5 Uncommon ways to stay on track with your health & fitness
Fitness is frustrating.
From time-to-time, you recommit. But sometimes it feels like a lot of effort doesn’t get you very far.
It can feel so hard to stick at it.
And if you fall off for a few weeks, it feels like it all disappears.
The good news is that it doesn’t need to be that way.
And the hard truth is… giving up completely on your health and fitness isn’t really an option.
That being the case, here are 5 uncommon ways to stay on track.
1. Focus on the fundamentals
Oh, how we get drawn into the gimmicks and fads!
What we don’t always see is how these gimmicks and fads promote the very stop-start cycles that are the cause of our anguish.
Before looking for answers elsewhere, consider how you’re doing on the basics:
- Getting plenty of low-level movement (walking!) and fresh air in.
- Doing some exercise each week (above just walking).
- Respecting your sleep with a somewhat consistent routine (where possible).
- Consistently eating normal, balanced meals.
If you’re not doing some of the above. That’s your place to start. Try not to overcomplicate or overthink it. Try not to look for sexier solutions.
Just focus on the fundamentals.
2. Chunk things down.
Time >> Blocks
Part of the appeal of diets and fads is the short-term feel of them. Six weeks to [insert goal] feels manageable.
Looking after your health and fitness forever – although the real solution – doesn’t feel so manageable. It’s too long a time period. It’s difficult to focus and stay motivated.
Even a year is too long. Resolutions get forgotten and we drift.
The solution is to chunk down the time.
Forget the year and focus on the next 90 days.
Each quarter can then be broken down to 3 months. Months can be broken into weeks. Weeks to days.
Suddenly you have focus without the fads.
Goals >> Skills
As well as time, goals can be broken down into skills.
As an example, let’s say your goal is to lose weight. What are the skills you need to get good at?
They may include meal planning, eating mindfully, tuning in to hunger/fullness, recognising your energy, emotions and coping strategies, being flexible, moving more, learning to rest, etc.
Break your goal down into a set of fundamental skills (or behaviours) to practise.
Then focus on practising that skill (or skills) for a chunk of time.
3. Check in frequently.
At the end of your time chunk, check-in to see how you’re doing.
Use small time chunks – days and weeks – to track your skill. And large time chunks – months and quarters – to review and adjust.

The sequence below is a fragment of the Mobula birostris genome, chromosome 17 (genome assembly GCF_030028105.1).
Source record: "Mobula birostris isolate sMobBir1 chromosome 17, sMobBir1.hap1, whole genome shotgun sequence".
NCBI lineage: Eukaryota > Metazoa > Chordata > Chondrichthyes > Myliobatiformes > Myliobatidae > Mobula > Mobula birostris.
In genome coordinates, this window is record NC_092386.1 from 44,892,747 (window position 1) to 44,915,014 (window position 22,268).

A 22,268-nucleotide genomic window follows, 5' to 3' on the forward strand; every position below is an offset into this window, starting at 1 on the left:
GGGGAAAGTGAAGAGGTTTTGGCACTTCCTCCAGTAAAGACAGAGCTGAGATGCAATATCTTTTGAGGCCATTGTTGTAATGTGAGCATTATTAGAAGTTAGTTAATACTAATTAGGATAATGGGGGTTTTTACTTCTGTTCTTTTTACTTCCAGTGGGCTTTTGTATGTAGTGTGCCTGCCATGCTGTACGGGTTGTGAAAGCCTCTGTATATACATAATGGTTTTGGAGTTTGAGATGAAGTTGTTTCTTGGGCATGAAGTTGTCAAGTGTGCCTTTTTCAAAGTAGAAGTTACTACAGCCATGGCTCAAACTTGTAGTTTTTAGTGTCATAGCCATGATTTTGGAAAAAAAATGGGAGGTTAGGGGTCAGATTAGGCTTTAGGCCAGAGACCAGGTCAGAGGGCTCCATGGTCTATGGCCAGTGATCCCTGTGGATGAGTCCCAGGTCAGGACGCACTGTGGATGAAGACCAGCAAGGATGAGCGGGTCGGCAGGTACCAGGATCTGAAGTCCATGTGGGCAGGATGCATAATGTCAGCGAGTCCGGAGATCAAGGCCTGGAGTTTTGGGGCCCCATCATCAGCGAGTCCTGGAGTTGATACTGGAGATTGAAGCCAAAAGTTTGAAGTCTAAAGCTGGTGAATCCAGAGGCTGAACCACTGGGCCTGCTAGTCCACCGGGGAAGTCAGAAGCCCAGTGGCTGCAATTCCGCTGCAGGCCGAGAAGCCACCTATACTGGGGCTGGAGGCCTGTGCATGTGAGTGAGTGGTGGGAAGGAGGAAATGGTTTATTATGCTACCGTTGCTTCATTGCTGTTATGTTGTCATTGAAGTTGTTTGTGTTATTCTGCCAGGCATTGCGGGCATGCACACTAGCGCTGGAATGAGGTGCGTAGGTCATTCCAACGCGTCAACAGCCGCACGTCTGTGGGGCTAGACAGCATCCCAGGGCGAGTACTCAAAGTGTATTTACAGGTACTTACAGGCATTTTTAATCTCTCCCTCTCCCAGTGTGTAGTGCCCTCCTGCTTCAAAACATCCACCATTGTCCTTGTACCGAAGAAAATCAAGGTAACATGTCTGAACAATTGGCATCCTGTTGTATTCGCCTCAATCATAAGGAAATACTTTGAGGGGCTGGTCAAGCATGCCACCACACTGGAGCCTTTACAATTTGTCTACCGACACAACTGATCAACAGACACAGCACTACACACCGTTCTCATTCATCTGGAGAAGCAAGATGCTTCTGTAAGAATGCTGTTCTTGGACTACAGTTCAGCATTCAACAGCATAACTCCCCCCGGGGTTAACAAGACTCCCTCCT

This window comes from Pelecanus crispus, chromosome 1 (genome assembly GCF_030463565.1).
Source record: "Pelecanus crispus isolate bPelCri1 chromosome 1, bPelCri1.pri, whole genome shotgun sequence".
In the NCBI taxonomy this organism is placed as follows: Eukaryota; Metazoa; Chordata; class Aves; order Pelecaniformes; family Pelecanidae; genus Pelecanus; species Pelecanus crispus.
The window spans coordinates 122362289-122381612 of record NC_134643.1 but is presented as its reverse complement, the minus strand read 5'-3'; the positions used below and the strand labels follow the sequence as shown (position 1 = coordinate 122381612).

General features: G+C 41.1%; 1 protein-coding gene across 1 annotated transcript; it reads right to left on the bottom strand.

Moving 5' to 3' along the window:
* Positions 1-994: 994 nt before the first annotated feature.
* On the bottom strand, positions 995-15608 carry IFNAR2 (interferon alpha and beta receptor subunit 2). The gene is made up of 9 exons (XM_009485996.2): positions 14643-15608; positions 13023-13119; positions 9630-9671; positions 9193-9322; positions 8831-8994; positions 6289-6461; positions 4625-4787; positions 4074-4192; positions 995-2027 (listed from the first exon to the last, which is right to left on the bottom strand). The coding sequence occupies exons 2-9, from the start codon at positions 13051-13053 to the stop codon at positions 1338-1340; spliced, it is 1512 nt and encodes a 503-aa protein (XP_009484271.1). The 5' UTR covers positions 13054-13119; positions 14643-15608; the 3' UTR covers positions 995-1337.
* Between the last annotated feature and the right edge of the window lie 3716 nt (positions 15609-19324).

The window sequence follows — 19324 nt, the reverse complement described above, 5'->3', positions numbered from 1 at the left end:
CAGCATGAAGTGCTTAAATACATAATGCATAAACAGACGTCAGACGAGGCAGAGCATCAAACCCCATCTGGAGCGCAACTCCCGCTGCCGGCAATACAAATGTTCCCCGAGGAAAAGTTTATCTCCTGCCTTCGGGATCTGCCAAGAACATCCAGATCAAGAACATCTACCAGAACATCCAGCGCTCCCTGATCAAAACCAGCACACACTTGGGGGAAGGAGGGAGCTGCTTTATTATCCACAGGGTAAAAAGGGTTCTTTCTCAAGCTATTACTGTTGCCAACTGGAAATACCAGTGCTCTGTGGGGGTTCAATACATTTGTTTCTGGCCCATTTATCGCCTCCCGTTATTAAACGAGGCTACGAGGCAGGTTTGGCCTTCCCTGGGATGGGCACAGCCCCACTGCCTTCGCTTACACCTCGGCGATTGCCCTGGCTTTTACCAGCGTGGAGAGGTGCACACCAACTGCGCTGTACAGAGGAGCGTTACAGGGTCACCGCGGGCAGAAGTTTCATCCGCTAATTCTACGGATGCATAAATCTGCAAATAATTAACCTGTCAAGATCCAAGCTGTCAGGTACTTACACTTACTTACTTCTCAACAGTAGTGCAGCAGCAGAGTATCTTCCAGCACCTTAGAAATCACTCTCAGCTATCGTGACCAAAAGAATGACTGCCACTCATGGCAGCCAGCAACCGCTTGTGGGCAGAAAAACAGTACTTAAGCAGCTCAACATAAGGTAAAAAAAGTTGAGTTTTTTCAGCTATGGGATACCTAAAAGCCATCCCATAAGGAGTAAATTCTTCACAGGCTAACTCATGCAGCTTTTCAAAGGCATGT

Your goal is to lose weight.
You decide to focus on the following:
- Movement: At least 10,000 steps p/week.
- Nutrition: Eating 3-4 meals p/day without snacking.
- Sleep: Not using your phone in bed.
Every day you note whether or not did your nutrition and sleep practice. Every week you record your step total.
At the end of the month you score yourself on your behaviours. And you note if it made a difference on the outcome – your weight.
Assuming it was a bumpy first month, you seek to improve for the next month. (Progress not perfection, right?!)
At the end of the quarter you review.
Did you do what you set out to do?
Did it lead to the outcome you wanted?
4. Don’t take it personally.
If it worked, great!
If it didn’t, try not to take it personally. Yes, I can see that it is personal. But there’s no need to beat yourself up. You have other options:
- Re-commit to the skill/behaviour.
- Adjust the skill/behaviour to make it easier to succeed.
- Pick a different skill/behaviour that is still relevant to your goal. (e.g. instead of focussing on 3-4 meals p/day, you focus on eating slowly or eating more vegetables).
- Re-consider your goal. (Maybe you forget about losing weight for a while and focus instead on building strength or endurance).
5. Begin again.
Everybody struggles. Everybody falters and fails and falls off track sometimes.
Giving up on your health and fitness is not an option. It’s not a path that will lead you anywhere but regret.
It can be hard to get back on the horse. Many people feel self-conscious or even ashamed if they’ve gained weight or lost fitness.
You have a fresh time block. A new quarter, a new month. Don’t wait until the new year.